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by Erica Bauwens

A few local baseball fans are taking their hobby to the bank, with a new company that has all-stars all across the country looking toward South Jersey.

Turning a lifelong passion into a full-time career is no easy task, especially when that passion involves the cut throat competition of professional baseball. But the owners behind Victus Sports are proving they have what it takes to make it in the big leagues.

The brainchild of 27-year-old owners Allan Donato, Ryan Engroff and Jared Smith, Victus Sports sprung from the three friends’ passion for the sport. “We wanted to do something in baseball. Why we did baseball bats? I don’t know,” explains co-owner Allan Donato. “It started as a hobby and got better and better.”

Victus began in a garage in their hometown of Harrisburg, Pa., but moved to Blackwood after meeting Ocean City investor Gregg Balin.

“Essentially Jared, myself and Brian had been doing this as a hobby for a few years and we were a smaller company trying to make something of it,” says Donato. “We realized we needed to take on an investor to make this bigger and go into the Major League market, so we got a hold of Greg.” Since that decision about seven months ago, Victus has exploded, producing an average of 100 maple, ash and birch bats a day for Major and Minor league clients all across the country.

“We decided if we were going to do it, we were going to jump in and move near Philly so we could be closer to the heartbeat of sports, so we could hop into the city and meet the players and be around the game,” says Donato.

With their convenient location, Victus provides lumber for a number of East Coast big leaguers, listing players like Yankees’ first baseman Mark Teixeira and Baltimore Orioles’ centerfielder Adam Jones. National clients like Kansas City Royals’ first baseman Eric Hosmer and the San Francisco Giants’ Hunter Pence have also taken a liking to Victus bats. Pence first swung his Victus as a Philadelphia Phillie, after teammates Carlos Ruiz, Jimmy Rollins and Placido Polanco—who used his Victus to crack his 2,000th career hit—saw improvement.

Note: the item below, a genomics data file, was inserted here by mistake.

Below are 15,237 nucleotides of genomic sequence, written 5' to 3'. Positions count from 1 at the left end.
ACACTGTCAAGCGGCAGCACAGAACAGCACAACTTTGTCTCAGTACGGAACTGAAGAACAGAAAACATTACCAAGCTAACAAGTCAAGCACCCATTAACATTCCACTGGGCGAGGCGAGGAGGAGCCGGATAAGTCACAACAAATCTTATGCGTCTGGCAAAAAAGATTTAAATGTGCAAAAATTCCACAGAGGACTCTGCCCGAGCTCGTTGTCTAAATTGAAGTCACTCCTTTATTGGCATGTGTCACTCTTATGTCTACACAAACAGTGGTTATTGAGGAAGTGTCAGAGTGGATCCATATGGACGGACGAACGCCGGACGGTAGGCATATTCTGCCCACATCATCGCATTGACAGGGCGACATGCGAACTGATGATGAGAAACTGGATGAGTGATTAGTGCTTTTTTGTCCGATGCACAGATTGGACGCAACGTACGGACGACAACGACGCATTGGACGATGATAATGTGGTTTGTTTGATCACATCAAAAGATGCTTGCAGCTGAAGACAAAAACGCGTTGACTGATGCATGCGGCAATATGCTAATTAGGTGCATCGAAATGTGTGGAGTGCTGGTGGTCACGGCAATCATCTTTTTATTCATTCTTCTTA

But what does it take to get these bats into the hands of some of the biggest names in sports? According to Donato, a little bit of luck, but mostly extensive attention to details and lots of networking.

“It starts out with us getting in touch with them,” he says. “Sometimes a player will reach out with you if they use someone else’s bat and like the results, but unless they’re struggling, you have to get in touch with them. We see players that are struggling and those are the guys open to trying new stuff. You go after the guys that are open minded. There are 28 pro bat companies that are trying to build these relationships, and so you have to be on top of it or there are 27 other guys willing to step in and do the job.”

Victus’ relationship with their players is what Donato and the other owners value most, even above their rapidly growing business. “I see this getting bigger and bigger. I really hope that we can temper our growth, not outgrow anything too quickly. … We want to keep growing but keep our relationships and constantly be in touch with our guys. I want to say that we want to have hundreds of players, but we would rather keep our individual relationships. As much as we want to be the biggest, we have to keep track and put out a product that we feel strongly about.

“We enjoy what we do every day, and it’s the reason why we started this. At the end of the day, if we’re still making bats and surviving, then that’s OK with me.”

Published (and copyrighted) in South Jersey Biz, Volume 2, Issue 8 (August, 2012).
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